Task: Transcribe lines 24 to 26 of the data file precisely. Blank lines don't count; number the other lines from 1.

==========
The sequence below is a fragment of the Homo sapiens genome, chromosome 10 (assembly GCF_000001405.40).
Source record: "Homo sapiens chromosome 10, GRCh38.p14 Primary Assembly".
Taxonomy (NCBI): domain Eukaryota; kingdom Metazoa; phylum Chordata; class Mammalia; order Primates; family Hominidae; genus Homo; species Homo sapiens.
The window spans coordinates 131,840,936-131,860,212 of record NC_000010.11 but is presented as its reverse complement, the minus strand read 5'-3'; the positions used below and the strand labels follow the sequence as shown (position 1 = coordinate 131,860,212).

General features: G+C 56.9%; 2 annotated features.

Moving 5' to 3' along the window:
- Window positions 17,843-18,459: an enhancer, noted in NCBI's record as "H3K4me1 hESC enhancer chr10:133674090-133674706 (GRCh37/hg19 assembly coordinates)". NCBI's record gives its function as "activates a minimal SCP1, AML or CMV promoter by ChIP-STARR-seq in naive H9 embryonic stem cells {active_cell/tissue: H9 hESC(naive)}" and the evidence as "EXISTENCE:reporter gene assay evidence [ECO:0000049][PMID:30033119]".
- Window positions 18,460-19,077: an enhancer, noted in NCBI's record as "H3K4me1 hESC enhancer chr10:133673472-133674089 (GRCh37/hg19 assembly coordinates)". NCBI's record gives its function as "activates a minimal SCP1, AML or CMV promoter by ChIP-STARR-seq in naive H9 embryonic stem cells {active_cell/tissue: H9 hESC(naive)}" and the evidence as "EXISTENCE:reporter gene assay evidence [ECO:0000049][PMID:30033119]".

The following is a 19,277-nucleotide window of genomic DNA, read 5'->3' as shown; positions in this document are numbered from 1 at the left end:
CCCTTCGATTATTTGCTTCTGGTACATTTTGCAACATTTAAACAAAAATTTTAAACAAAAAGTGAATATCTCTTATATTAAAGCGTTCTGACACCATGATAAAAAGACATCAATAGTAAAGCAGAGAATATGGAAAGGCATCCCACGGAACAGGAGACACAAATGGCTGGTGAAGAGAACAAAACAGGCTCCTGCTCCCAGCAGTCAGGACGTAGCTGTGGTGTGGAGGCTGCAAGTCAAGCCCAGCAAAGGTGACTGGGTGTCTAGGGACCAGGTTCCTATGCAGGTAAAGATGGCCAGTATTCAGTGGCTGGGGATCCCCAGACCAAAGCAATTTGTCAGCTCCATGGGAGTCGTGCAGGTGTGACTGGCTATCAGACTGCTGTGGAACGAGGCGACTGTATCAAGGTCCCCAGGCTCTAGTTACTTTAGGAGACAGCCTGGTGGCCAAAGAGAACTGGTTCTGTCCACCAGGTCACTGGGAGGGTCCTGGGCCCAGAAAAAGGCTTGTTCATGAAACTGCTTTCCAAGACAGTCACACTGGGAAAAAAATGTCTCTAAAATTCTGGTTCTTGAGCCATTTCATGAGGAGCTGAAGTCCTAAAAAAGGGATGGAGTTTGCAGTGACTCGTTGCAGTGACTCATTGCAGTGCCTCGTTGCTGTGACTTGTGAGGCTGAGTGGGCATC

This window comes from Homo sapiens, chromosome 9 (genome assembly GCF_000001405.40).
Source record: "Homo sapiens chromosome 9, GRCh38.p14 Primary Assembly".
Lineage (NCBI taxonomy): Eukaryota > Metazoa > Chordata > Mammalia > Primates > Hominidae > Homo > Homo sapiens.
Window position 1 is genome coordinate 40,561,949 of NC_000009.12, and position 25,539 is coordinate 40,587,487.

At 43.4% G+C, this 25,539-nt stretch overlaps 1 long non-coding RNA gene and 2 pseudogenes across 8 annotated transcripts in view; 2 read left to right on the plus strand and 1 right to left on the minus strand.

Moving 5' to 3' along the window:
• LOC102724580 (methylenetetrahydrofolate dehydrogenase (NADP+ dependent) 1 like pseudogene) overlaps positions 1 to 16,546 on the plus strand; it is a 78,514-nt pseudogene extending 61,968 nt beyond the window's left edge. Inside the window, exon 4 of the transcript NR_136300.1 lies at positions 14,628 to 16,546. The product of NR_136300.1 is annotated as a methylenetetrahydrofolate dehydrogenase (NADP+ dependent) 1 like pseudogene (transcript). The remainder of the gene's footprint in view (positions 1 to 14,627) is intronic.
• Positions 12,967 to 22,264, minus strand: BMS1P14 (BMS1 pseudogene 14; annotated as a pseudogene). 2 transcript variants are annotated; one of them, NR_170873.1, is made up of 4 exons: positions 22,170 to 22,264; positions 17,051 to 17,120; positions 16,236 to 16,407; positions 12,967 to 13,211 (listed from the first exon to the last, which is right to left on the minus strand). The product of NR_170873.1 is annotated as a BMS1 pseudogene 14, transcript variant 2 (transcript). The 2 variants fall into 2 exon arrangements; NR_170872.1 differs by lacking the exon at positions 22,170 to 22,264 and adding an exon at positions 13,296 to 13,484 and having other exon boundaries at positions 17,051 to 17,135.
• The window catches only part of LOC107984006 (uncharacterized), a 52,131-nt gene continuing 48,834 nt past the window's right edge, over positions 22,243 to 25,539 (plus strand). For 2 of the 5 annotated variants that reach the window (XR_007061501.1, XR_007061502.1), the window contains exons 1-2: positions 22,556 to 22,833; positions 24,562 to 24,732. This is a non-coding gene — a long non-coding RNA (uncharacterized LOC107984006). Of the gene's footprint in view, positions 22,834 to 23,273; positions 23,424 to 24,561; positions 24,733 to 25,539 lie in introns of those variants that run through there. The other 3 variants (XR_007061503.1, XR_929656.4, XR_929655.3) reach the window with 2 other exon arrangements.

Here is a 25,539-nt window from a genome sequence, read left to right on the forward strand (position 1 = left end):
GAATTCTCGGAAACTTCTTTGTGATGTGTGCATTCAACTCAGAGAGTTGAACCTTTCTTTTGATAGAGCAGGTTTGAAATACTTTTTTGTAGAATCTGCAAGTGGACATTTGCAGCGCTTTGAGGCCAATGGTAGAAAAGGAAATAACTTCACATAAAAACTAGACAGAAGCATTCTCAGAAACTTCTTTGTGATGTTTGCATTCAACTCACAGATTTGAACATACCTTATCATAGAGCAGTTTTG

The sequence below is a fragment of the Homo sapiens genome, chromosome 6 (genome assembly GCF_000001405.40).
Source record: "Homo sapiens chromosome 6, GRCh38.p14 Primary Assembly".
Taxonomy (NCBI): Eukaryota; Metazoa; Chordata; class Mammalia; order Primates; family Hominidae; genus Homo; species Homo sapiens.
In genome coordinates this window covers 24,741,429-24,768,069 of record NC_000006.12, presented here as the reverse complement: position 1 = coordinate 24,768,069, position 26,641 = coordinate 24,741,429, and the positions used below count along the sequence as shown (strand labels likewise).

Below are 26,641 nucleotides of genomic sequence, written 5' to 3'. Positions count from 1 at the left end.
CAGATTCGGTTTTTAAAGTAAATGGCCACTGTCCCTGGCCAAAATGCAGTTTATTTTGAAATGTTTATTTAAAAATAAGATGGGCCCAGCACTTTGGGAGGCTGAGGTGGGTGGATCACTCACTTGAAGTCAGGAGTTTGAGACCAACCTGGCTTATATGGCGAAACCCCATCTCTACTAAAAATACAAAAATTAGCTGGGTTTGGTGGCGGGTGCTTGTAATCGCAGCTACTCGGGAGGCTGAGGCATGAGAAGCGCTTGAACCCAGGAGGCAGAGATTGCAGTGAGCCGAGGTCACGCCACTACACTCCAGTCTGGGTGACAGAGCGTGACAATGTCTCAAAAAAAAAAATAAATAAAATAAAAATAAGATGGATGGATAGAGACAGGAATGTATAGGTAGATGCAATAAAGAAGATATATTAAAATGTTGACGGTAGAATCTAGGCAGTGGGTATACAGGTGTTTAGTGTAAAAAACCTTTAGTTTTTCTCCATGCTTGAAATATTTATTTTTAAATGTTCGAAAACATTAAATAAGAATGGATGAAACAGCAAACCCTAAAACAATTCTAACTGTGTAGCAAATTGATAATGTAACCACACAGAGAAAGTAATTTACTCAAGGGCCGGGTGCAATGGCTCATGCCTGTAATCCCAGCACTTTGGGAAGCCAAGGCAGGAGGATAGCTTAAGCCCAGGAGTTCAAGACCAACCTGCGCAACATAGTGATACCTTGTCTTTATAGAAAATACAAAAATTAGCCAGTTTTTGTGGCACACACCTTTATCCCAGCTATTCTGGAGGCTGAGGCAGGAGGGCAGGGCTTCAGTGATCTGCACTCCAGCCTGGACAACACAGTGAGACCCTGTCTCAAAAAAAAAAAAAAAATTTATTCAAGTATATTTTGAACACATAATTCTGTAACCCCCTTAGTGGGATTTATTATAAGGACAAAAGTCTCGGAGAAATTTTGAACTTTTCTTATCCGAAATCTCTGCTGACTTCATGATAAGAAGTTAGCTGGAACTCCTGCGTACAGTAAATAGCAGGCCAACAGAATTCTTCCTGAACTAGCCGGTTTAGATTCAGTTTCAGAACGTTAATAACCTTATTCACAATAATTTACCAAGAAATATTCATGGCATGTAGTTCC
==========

Taxonomy (NCBI): Eukaryota; Metazoa; Chordata; class Mammalia; order Primates; family Hominidae; genus Homo; species Homo sapiens.
In genome coordinates this window covers 24,741,429-24,768,069 of record NC_000006.12, presented here as the reverse complement: position 1 = coordinate 24,768,069, position 26,641 = coordinate 24,741,429, and the positions used below count along the sequence as shown (strand labels likewise).

Below are 26,641 nucleotides of genomic sequence, written 5' to 3'. Positions count from 1 at the left end.